By Trenna Ahlstrom
Self-efficacy refers to a person’s belief that they will be able to succeed in any particular situation. If your teen has a strong sense of self-efficacy then they are more likely to tackle challenges rather than shy away from them. Your teen is also more likely to persevere when they are confronted with difficulty, and will bounce back faster after they experiences failure. With a strong sense of self-efficacy, your teen will become a problem-solver rather than someone who gives up when things get tough. Your teen’s sense of self-efficacy will have a significant effect on their life, and you can help your teen to develop it.
Telling your teen, “You’re the best!” might build their self-esteem, but it does nothing to improve their self-efficacy. Self-Efficacy may be more important than self-esteem in helping your teen to live a satisfying life.
Do not make generic, general statements. Pay attention to your teen and praise their specific skills. Also, try to focus on praising the process they went through to get the right outcome.
For example, imagine that your teen’s grades have started to improve. Don’t just tell them, “You are so smart!” Instead, tell them, “I am proud of you because you worked hard and didn’t give up!” Praising their hard work increases the chances that they will work hard again in the future.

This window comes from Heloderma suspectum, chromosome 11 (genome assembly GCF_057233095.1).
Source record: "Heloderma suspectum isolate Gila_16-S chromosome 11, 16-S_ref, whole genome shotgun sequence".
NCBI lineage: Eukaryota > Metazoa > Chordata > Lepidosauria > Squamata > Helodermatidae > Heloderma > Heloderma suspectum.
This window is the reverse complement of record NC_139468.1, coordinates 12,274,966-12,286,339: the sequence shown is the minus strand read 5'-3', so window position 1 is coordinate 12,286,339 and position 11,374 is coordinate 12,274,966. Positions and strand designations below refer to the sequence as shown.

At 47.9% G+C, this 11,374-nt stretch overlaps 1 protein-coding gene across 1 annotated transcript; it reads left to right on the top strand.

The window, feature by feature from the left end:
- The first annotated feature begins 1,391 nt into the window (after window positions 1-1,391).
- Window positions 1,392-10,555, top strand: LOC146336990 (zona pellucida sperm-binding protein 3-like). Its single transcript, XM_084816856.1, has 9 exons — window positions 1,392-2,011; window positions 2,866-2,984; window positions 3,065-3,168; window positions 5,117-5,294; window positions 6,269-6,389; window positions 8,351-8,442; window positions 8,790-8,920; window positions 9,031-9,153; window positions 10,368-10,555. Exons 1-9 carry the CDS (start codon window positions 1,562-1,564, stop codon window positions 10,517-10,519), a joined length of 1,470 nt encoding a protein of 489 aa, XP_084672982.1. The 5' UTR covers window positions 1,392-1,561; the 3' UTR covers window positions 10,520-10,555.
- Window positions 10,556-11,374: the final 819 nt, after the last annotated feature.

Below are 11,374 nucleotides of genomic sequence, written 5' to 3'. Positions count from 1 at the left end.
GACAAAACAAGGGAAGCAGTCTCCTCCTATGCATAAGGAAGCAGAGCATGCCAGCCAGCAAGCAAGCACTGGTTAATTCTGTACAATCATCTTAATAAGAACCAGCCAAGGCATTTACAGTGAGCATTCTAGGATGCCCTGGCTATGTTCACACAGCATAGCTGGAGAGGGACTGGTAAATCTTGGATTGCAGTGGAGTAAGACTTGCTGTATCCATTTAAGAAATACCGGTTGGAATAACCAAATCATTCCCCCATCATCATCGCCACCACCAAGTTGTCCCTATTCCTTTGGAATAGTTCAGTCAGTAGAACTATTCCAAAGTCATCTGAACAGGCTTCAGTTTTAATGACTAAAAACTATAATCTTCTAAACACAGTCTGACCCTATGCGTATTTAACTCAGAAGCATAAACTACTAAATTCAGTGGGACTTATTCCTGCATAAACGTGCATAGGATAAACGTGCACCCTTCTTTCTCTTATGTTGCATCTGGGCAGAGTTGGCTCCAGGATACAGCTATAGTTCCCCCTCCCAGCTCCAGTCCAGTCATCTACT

Look for beliefs that undermine your teen’s confidence. Help them to challenge those negative beliefs and help replace the negative beliefs with more positive and honest ideas.
For example, imagine that your teen believes that they cannot control their temper. Challenge that idea by presenting them with evidence of times that they did control their temper. Try to replace the negative idea with something more realistic. In this case, it may be the idea that while controlling their temper is a challenge, they have the ability to do it. Also, that they can learn skills to make controlling their temper easier.
If you want your teen to believe in their ability to solve their own problems, then you have to actually give them the opportunity to solve their own problems. These opportunities are called mastery experiences. Allowing your teen to have mastery experiences is the best way to build their self-efficacy. Try to guide your teen toward mastery experiences that are on the right level. If an experience is too challenging, it might reduce their perception of their ability to solve problems. If all of their mastery experiences are too easy, then they will not learn to persevere.
Deliberately developing your teen’s sense of self-efficacy is possible, and can have a lasting positive impact on their life. Using realistic praise, challenging negative beliefs, and allowing your teen to face challenges are three strategies that can help build self-efficacy. Having a strong sense of self-efficacy will help your teen to become a problem-solver and to live a successful, satisfying life.